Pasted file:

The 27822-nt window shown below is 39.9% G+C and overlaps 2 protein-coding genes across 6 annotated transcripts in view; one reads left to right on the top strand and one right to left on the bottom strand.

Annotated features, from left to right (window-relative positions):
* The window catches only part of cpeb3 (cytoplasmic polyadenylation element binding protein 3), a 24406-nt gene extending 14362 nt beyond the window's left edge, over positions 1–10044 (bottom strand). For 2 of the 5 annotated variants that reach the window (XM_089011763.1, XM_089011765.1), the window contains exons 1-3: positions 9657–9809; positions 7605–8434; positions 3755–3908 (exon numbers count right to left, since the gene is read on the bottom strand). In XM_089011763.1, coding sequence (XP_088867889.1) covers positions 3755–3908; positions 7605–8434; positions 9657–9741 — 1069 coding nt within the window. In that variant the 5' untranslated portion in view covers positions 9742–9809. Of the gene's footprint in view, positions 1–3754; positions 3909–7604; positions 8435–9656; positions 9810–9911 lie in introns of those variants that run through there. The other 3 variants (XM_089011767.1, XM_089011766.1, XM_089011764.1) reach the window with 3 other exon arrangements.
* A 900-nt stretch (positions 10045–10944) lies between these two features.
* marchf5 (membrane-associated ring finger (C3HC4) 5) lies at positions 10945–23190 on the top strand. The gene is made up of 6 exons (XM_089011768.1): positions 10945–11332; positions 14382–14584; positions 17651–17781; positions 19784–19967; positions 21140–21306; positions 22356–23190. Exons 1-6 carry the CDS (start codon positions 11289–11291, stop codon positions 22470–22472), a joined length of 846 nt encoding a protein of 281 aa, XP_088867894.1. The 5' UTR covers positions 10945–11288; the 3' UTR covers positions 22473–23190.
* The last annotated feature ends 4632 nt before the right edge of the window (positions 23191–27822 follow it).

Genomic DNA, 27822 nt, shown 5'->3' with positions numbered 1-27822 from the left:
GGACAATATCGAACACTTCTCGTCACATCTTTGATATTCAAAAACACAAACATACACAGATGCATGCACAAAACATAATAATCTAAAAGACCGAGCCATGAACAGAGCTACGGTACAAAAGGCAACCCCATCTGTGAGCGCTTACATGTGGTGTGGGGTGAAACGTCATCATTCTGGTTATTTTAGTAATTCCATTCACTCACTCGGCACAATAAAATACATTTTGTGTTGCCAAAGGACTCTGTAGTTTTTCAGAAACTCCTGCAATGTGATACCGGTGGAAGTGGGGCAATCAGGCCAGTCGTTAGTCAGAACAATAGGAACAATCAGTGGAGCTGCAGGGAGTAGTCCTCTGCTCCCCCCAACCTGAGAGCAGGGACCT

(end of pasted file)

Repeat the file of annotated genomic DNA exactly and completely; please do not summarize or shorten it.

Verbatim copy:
The 27822-nt window shown below is 39.9% G+C and overlaps 2 protein-coding genes across 6 annotated transcripts in view; one reads left to right on the top strand and one right to left on the bottom strand.

Annotated features, from left to right (window-relative positions):
* The window catches only part of cpeb3 (cytoplasmic polyadenylation element binding protein 3), a 24406-nt gene extending 14362 nt beyond the window's left edge, over positions 1–10044 (bottom strand). For 2 of the 5 annotated variants that reach the window (XM_089011763.1, XM_089011765.1), the window contains exons 1-3: positions 9657–9809; positions 7605–8434; positions 3755–3908 (exon numbers count right to left, since the gene is read on the bottom strand). In XM_089011763.1, coding sequence (XP_088867889.1) covers positions 3755–3908; positions 7605–8434; positions 9657–9741 — 1069 coding nt within the window. In that variant the 5' untranslated portion in view covers positions 9742–9809. Of the gene's footprint in view, positions 1–3754; positions 3909–7604; positions 8435–9656; positions 9810–9911 lie in introns of those variants that run through there. The other 3 variants (XM_089011767.1, XM_089011766.1, XM_089011764.1) reach the window with 3 other exon arrangements.
* A 900-nt stretch (positions 10045–10944) lies between these two features.
* marchf5 (membrane-associated ring finger (C3HC4) 5) lies at positions 10945–23190 on the top strand. The gene is made up of 6 exons (XM_089011768.1): positions 10945–11332; positions 14382–14584; positions 17651–17781; positions 19784–19967; positions 21140–21306; positions 22356–23190. Exons 1-6 carry the CDS (start codon positions 11289–11291, stop codon positions 22470–22472), a joined length of 846 nt encoding a protein of 281 aa, XP_088867894.1. The 5' UTR covers positions 10945–11288; the 3' UTR covers positions 22473–23190.
* The last annotated feature ends 4632 nt before the right edge of the window (positions 23191–27822 follow it).

Genomic DNA, 27822 nt, shown 5'->3' with positions numbered 1-27822 from the left:
GGACAATATCGAACACTTCTCGTCACATCTTTGATATTCAAAAACACAAACATACACAGATGCATGCACAAAACATAATAATCTAAAAGACCGAGCCATGAACAGAGCTACGGTACAAAAGGCAACCCCATCTGTGAGCGCTTACATGTGGTGTGGGGTGAAACGTCATCATTCTGGTTATTTTAGTAATTCCATTCACTCACTCGGCACAATAAAATACATTTTGTGTTGCCAAAGGACTCTGTAGTTTTTCAGAAACTCCTGCAATGTGATACCGGTGGAAGTGGGGCAATCAGGCCAGTCGTTAGTCAGAACAATAGGAACAATCAGTGGAGCTGCAGGGAGTAGTCCTCTGCTCCCCCCAACCTGAGAGCAGGGACCT